Part IB, 2003, Paper 1

# Part IB, 2003, Paper 1

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1.I.1F

commentLet $E$ be a subset of $\mathbb{R}^{n}$. Prove that the following conditions on $E$ are equivalent:

(i) $E$ is closed and bounded.

(ii) $E$ has the Bolzano-Weierstrass property (i.e., every sequence in $E$ has a subsequence convergent to a point of $E$ ).

(iii) Every continuous real-valued function on $E$ is bounded.

[The Bolzano-Weierstrass property for bounded closed intervals in $\mathbb{R}^{1}$ may be assumed.]

1.II.10F

commentExplain briefly what is meant by a metric space, and by a Cauchy sequence in a metric space.

A function $d: X \times X \rightarrow \mathbb{R}$ is called a pseudometric on $X$ if it satisfies all the conditions for a metric except the requirement that $d(x, y)=0$ implies $x=y$. If $d$ is a pseudometric on $X$, show that the binary relation $R$ on $X$ defined by $x R y \Leftrightarrow d(x, y)=0$ is an equivalence relation, and that the function $d$ induces a metric on the set $X / R$ of equivalence classes.

Now let $(X, d)$ be a metric space. If $\left(x_{n}\right)$ and $\left(y_{n}\right)$ are Cauchy sequences in $X$, show that the sequence whose $n$th term is $d\left(x_{n}, y_{n}\right)$ is a Cauchy sequence of real numbers. Deduce that the function $\bar{d}$ defined by

$\bar{d}\left(\left(x_{n}\right),\left(y_{n}\right)\right)=\lim _{n \rightarrow \infty} d\left(x_{n}, y_{n}\right)$

is a pseudometric on the set $C$ of all Cauchy sequences in $X$. Show also that there is an isometric embedding (that is, a distance-preserving mapping) $X \rightarrow C / R$, where $R$ is the equivalence relation on $C$ induced by the pseudometric $\bar{d}$ as in the previous paragraph. Under what conditions on $X$ is $X \rightarrow C / R$ bijective? Justify your answer.

1.I.7B

commentLet $u(x, y)$ and $v(x, y)$ be a pair of conjugate harmonic functions in a domain $D$.

Prove that

$U(x, y)=e^{-2 u v} \cos \left(u^{2}-v^{2}\right) \quad \text { and } \quad V(x, y)=e^{-2 u v} \sin \left(u^{2}-v^{2}\right)$

also form a pair of conjugate harmonic functions in $D$.

1.II.16B

commentSketch the region $A$ which is the intersection of the discs

$D_{0}=\{z \in \mathbb{C}:|z|<1\} \quad \text { and } \quad D_{1}=\{z \in \mathbb{C}:|z-(1+i)|<1\} .$

Find a conformal mapping that maps $A$ onto the right half-plane $H=\{z \in \mathbb{C}: \operatorname{Re} z>0\}$. Also find a conformal mapping that maps $A$ onto $D_{0}$.

[Hint: You may find it useful to consider maps of the form $w(z)=\frac{a z+b}{c z+d}$.]

1.I.6C

commentAn unsteady fluid flow has velocity field given in Cartesian coordinates $(x, y, z)$ by $\mathbf{u}=(1, x t, 0)$, where $t$ denotes time. Dye is released into the fluid from the origin continuously. Find the position at time $t$ of the dye particle that was released at time $s$ and hence show that the dye streak lies along the curve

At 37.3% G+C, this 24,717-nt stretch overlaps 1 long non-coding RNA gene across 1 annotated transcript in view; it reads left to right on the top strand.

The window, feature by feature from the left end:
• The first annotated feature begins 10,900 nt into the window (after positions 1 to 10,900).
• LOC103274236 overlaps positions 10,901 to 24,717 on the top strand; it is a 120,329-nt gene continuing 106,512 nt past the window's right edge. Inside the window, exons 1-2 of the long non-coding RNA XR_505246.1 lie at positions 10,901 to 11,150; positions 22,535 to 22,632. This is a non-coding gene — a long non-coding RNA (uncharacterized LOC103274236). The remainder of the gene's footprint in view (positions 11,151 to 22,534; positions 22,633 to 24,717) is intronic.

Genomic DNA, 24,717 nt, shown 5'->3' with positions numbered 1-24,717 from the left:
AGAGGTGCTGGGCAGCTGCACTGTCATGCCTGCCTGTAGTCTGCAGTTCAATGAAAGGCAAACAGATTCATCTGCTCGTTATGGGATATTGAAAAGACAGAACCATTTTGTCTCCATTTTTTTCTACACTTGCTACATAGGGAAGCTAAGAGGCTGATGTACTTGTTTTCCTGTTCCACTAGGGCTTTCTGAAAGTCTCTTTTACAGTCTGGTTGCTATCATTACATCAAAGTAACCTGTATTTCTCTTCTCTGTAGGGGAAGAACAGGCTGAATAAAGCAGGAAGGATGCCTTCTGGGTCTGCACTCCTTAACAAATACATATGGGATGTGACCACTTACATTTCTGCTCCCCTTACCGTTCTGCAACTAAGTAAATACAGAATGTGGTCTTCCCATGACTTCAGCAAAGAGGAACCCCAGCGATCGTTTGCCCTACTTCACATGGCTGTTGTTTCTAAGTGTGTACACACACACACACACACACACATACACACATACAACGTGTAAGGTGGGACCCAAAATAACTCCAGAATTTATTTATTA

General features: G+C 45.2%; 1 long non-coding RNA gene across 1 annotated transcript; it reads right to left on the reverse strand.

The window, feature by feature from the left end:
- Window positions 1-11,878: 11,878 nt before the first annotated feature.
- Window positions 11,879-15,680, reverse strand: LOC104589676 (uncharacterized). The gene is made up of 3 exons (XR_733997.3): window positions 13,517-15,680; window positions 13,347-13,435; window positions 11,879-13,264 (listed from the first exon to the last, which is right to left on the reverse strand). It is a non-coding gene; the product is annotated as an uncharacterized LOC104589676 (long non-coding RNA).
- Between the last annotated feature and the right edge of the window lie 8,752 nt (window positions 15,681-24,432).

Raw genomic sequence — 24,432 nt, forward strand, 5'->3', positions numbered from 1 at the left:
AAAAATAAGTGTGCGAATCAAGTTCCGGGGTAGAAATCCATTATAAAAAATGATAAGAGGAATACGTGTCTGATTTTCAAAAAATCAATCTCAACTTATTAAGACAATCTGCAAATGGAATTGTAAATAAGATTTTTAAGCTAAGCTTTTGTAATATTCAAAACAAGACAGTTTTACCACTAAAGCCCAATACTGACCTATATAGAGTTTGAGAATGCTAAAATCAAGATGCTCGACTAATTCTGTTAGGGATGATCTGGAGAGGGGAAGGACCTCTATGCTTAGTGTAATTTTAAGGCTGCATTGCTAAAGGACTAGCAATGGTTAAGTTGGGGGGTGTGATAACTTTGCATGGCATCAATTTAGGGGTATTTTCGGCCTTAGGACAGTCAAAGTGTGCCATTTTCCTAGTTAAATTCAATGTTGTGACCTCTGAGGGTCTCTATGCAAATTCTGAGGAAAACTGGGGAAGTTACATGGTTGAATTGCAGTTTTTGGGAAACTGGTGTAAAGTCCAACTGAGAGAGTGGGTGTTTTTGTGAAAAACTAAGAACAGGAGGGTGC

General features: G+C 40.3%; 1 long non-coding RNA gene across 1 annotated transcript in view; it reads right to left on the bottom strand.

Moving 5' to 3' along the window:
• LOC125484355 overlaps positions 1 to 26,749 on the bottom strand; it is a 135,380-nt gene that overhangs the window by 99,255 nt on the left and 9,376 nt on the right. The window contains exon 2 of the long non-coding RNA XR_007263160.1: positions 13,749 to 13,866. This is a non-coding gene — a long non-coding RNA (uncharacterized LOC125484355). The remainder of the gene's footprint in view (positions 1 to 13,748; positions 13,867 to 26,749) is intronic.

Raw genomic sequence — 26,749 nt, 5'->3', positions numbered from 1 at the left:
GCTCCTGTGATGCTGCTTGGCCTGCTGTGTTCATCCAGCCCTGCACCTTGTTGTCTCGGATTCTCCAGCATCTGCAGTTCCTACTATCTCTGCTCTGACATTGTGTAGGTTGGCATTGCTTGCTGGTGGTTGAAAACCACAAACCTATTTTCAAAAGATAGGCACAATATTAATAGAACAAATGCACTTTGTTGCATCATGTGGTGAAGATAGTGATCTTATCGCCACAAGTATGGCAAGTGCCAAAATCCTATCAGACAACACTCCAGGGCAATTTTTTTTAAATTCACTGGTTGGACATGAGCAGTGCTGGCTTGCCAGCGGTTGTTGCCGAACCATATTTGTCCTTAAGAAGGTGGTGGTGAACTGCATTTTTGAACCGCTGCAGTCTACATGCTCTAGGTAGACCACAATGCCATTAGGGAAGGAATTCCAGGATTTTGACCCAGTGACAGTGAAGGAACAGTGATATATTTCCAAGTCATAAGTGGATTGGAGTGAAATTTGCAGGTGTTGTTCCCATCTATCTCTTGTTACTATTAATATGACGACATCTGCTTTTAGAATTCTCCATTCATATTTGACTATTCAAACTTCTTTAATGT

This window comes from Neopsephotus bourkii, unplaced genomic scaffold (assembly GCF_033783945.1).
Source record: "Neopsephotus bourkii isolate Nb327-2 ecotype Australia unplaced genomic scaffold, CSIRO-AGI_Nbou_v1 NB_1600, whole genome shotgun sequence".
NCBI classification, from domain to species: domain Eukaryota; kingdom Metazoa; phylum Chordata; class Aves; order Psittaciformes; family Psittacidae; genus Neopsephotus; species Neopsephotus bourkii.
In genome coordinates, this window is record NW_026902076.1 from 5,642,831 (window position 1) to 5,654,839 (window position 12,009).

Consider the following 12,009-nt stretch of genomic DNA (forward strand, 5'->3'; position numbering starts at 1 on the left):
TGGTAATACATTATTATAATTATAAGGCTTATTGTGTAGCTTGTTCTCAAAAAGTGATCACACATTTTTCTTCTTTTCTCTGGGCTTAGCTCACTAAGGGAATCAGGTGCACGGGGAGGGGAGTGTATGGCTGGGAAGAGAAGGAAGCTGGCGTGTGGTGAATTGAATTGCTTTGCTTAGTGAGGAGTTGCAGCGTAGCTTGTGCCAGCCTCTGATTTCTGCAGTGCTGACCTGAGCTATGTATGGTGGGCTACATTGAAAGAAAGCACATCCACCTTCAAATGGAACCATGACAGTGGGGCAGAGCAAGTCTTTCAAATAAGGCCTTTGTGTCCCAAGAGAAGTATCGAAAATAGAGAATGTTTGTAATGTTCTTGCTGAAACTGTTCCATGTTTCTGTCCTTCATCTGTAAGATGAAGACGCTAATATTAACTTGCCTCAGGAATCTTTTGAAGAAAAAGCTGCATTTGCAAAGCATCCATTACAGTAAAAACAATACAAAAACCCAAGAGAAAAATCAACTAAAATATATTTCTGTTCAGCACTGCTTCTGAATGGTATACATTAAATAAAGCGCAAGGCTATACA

$y=\frac{1}{2} t x^{2}-\frac{1}{6} x^{3}$

1.II.15C

commentStarting from the Euler equations for incompressible, inviscid flow

$\rho \frac{D \mathbf{u}}{D t}=-\nabla p, \quad \nabla \cdot \mathbf{u}=0$

derive the vorticity equation governing the evolution of the vorticity $\boldsymbol{\omega}=\nabla \times \mathbf{u}$.

Consider the flow

$\mathbf{u}=\beta(-x,-y, 2 z)+\Omega(t)(-y, x, 0)$

in Cartesian coordinates $(x, y, z)$, where $t$ is time and $\beta$ is a constant. Compute the vorticity and show that it evolves in time according to

$\boldsymbol{\omega}=\omega_{0} \mathrm{e}^{2 \beta t} \mathbf{k}$

where $\omega_{0}$ is the initial magnitude of the vorticity and $\mathbf{k}$ is a unit vector in the $z$-direction.

Show that the material curve $C(t)$ that takes the form

$x^{2}+y^{2}=1 \quad \text { and } \quad z=1$

at $t=0$ is given later by

$x^{2}+y^{2}=a^{2}(t) \quad \text { and } \quad z=\frac{1}{a^{2}(t)},$

where the function $a(t)$ is to be determined.

Calculate the circulation of $\mathbf{u}$ around $C$ and state how this illustrates Kelvin's circulation theorem.

1.I.4F

commentDescribe the geodesics (that is, hyperbolic straight lines) in either the disc model or the half-plane model of the hyperbolic plane. Explain what is meant by the statements that two hyperbolic lines are parallel, and that they are ultraparallel.

Show that two hyperbolic lines $l$ and $l^{\prime}$ have a unique common perpendicular if and only if they are ultraparallel.

[You may assume standard results about the group of isometries of whichever model of the hyperbolic plane you use.]

1.II.13F

commentWrite down the Riemannian metric in the half-plane model of the hyperbolic plane. Show that MÃ¶bius transformations mapping the upper half-plane to itself are isometries of this model.

Calculate the hyperbolic distance from $i b$ to $i c$, where $b$ and $c$ are positive real numbers. Assuming that the hyperbolic circle with centre $i b$ and radius $r$ is a Euclidean circle, find its Euclidean centre and radius.

Suppose that $a$ and $b$ are positive real numbers for which the points $i b$ and $a+i b$ of the upper half-plane are such that the hyperbolic distance between them coincides with the Euclidean distance. Obtain an expression for $b$ as a function of $a$. Hence show that, for any $b$ with $0<b<1$, there is a unique positive value of $a$ such that the hyperbolic distance between $i b$ and $a+i b$ coincides with the Euclidean distance.

1.I $. 5 \mathrm{E} \quad$